Your toes will tap all weekend. That's reason enough to visit the Stockyards district, but there's more. Its cobblestoned artery, Exchange Avenue, has plenty of shops and restaurants to peruse during the day. And after dark, the twang of steel guitars spills from saloons and dance halls, producing an irresistible soundtrack.
Friday--Ease Down Exchange
First order of business: Look like a local. To navigate these waters, you need the right duds, so step inside M.L. Leddy's Boot & Saddlery, which has held a corner of Main and Exchange since 1941. You'll probably spy manager Mark Dunlap creasing a cowboy hat in a small fog of steam. Straw hats start at $35, but Leddy's specializes in custom hats ($125 to $3,500) and boots (starting at $500).
Across the street, Maverick Fine Western Wear features apparel and accessories for both men and women. We really liked the Western and American Indian-made jewelry, from earrings to belt buckles.
Check in after 3 p.m. at the Stockyards Hotel. From reproduction Remingtons to cowhide-covered chairs, the lobby is slathered with Old West decor. Its greatest amenity, however, is its location--you'll find everything in the Stockyards within walking distance. (Rates start at $169;  625-6427 or www.stockyardshotel.com.)
For other lodging options, try a chain hotel. We suggest SpringHill Suites, near the city's Cultural District. (Rates start at $89;  878-2554.)
For dinner, head to Cattlemen's on North Main Street and baptize yourself by fire at the area's best steak house since 1947. The chef mans his charcoal grill in front of the dining room. Try the filet mignon ($17.95) or Heart O'Texas rib eye ($24.95).
Now that you're truly ready to boot scoot, start with the most famous of 'em all, Billy Bob's Texas. At 127,000 square feet, arguably the world's largest honky-tonk, Billy Bob's goes on for days. While a disco saddle spins above the dance floor, lines of locals hop, slide, and spin through the “Boot Scootin' Boogie," “Wishful Thinking," and “Who's Your Daddy?"
Saturday--The Stockyards Standards
Rise for a straightforward flapjack breakfast ($6.25) at Hunter Brothers' H3 Ranch, adjacent to the hotel. Afterward, make your way down to the Livestock Exchange Building around 11:30 a.m. for the daily cattle drive, where real cowboys and cowgirls on horseback lead about a dozen longhorns clip-clopping down Exchange. (Note: The drive is also at 4 p.m.)
Stroll through nearby Stockyards Station, an old hog and sheep marketing center converted into shops and restaurants. Grab a Sliced Beef Brisket Sandwich ($6.95) at Riscky's BBQ. At Ernest Tubb Records find traditional country, Western swing, bluegrass, gospel, and cowboy music. Home to vintage records and hard-to-get CDs, the shop also features live music every Saturday afternoon.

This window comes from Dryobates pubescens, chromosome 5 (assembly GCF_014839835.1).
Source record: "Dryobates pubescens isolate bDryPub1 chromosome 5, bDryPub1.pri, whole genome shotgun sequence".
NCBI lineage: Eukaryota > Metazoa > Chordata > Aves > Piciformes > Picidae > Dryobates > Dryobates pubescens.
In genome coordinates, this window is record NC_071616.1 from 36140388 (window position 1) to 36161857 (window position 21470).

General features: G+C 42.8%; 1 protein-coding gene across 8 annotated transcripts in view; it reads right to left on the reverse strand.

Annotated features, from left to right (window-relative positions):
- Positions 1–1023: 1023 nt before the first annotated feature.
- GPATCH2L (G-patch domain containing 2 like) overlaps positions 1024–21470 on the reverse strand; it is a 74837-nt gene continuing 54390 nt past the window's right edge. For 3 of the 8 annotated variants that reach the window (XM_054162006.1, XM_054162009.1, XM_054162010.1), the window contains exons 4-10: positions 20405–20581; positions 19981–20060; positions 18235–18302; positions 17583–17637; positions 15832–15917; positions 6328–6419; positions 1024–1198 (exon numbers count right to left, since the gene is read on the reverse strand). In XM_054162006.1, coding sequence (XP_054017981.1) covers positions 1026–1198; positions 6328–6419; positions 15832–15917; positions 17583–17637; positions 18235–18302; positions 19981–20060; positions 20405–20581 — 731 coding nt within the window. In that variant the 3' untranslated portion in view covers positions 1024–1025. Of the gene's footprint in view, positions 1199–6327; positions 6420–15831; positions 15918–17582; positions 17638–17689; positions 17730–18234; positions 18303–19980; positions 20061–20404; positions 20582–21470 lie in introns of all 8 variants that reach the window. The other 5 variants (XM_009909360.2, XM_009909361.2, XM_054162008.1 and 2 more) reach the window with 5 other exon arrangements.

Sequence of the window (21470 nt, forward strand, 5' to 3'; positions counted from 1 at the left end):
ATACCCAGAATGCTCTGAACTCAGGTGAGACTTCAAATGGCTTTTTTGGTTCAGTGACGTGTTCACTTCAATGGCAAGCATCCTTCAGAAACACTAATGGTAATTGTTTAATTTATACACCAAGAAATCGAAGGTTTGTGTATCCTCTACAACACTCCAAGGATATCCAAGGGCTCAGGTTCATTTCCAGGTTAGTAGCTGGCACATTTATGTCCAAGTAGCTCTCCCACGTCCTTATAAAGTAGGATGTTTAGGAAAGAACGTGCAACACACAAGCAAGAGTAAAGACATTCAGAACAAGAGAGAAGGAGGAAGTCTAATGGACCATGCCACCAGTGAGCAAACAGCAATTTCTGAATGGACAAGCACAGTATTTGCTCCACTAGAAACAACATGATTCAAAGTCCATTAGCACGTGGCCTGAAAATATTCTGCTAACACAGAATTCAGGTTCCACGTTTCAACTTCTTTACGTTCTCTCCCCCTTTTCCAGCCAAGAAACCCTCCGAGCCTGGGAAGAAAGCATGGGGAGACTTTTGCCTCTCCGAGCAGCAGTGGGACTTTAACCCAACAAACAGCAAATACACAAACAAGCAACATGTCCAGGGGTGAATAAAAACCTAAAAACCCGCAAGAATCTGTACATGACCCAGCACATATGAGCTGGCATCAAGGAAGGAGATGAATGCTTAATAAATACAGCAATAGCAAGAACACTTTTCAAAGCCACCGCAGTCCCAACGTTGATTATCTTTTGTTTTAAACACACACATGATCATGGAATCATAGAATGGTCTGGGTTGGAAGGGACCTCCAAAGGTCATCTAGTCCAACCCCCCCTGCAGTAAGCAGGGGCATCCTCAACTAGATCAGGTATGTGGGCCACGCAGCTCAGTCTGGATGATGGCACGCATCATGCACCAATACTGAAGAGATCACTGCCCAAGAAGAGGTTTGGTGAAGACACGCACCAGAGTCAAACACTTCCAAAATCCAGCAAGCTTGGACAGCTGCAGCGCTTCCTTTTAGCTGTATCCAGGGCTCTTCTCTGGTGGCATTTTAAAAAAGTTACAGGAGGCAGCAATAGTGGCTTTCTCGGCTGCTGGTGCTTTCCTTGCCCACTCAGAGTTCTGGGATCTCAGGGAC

For a break from the cowboy life, make dinner reservations at Michaels ( 877-3413) on West Seventh Street. Contemporary prints by Andy Warhol and local artist Matt Clark line the walls, giving nods to the myriad of museums in the surrounding Cultural District. Order the house specialty--pepper-crusted, pan-seared tenderloin with Ancho chile-bourbon sauce ($32.50) for chef Michael Thomson's take on Texas cuisine.
Snag a table at Pearl's Dancehall & Saloon because when it's hopping, the neon sign-lit dance floor is as crowded as a dictionary. Where Billy Bob's feels clubby and modern, Pearl's focuses mostly on honky-tonk and Western swing. Here, boot-clad couples shuffle counterclockwise ad infinitum, like an endless flotilla.
Sunday--Rest Those Dancing Feet
For an authentic Mexican breakfast, head to Esperanza's. Most diners order the Migas ($7.25), strips of fried corn tortillas scrambled with eggs and a mild red sauce and topped with shredded chicken and white cheese.
If you need to ask forgiveness, George Westby leads Cowboy Church, a casual, nondenominational service starting at noon at Stockyards Station. After this Fort Worth weekend, partners, don't be surprised if your toes keep tapping all the way home.
MUSIC TO YOUR EARS
Here are a couple of our other favorite joints you've gotta check out in the Stockyards.
FOR MORE INFORMATION
Contact the Fort Worth Convention & Visitors Bureau, 415 Throckmorton, Fort Worth, TX 76102; 1-800-433-5747 or www.fortworth.com.
This article is from the August 2005 issue of Southern Living. Because prices, dates, and other specifics are subject to change, please check all information to make sure it's still current before making your travel plans.